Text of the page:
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How to Play an SDP Stream on VLC

An SDP stream, or Session Description Protocol, is a text-based format describing a multimedia session or conference. Information in SDP streams include each parties' contact information, broadcast times and the various multimedia file types exchanged between parties. Playing an SDP file in VLC Media Player may require the source computer's IP Address and the name of the incoming stream in order to establish a connection. You should contact your source party to determine how the stream is being sent over the Internet (e.g. FTP, HTTP, MMS, UPD or RTSP servers) so VLC knows how to access and decode the source.

Contact your source party for their IP address, the SDP file name and the type of server being used to send the desired SDP stream (e.g. FTP, HTTP, UDP, RTSP, etc.).

Open VLC Media Player. Click the "Media" tab at the top of the screen and select "Advanced Open File." Press the "Network" tab.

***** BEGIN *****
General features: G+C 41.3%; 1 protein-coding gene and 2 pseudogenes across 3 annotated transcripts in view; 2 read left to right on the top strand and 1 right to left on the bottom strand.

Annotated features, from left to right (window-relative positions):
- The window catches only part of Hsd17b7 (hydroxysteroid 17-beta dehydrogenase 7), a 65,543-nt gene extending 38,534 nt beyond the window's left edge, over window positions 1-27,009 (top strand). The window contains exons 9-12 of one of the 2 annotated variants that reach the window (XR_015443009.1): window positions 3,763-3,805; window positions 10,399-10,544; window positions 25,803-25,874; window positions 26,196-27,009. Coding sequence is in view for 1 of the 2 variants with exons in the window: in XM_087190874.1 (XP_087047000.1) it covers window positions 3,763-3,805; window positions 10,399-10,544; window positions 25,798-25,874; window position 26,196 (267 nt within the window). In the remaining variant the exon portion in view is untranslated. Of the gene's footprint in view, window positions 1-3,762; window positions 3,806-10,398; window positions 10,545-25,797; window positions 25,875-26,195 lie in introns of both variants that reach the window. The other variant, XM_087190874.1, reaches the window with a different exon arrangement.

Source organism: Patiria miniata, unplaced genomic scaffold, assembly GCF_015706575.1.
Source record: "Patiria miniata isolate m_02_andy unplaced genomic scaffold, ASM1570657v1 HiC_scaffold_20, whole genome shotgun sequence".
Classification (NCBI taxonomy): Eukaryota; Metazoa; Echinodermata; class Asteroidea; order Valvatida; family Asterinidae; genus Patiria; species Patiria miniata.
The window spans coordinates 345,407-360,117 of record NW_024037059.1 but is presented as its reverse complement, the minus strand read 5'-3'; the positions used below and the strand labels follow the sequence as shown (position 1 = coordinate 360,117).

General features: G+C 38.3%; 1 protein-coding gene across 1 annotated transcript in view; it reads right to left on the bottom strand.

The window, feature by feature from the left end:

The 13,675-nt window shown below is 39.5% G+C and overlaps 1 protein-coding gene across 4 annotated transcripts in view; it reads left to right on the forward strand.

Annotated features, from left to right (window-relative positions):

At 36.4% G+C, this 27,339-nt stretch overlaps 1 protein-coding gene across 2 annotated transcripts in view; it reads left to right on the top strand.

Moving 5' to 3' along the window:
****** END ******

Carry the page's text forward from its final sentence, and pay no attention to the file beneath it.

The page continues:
Choose one of the connection methods listed (UDP/RTP, UDP/RTP Multicast, HTTP/FTP/MMS or RTSP) in VLC's Open Source window. If receiving a stream from an Internet HTTP or RTSP protocol, select the "HTTP/FTP/MMS" or "RTSP" box.

Enter the source party's IP address in the URL field for UDP/RTP Multicast streams and select "1234" as your Port. If receiving an HTTP/FTP/MMS or RTSP stream, enter the stream's URL in the URL field along with the IP address, the stream name and an ".sdp" file extension (e.g. xxx.xxx.xx/stream.sdp with the "x" replaced with IP numbers).

Check the Open field at the top of the screen to make sure the stream information is entered correctly. You should have a full Web address if using a HTTP/FTP/MMS or RTSP protocol, containing the protocol followed by the URL provided above. For example, an HTTP protocol would read http://xxx.xxx.xx/stream.sdp. A UDP protocol, however, should read udp://@xxx.xxx.xx. Click "OK" to open your stream.

Things You'll Need

  • Source IP Address
  • Name of SDP Stream
  • Type of Incoming Server
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About the Author

Andrew Schrader has been a professional writer and filmmaker since 2004. He works as a writer and director, holding a Bachelor of Arts in film and media studies from UC Santa Barbara. Schrader specializes in writing about technology and computer software.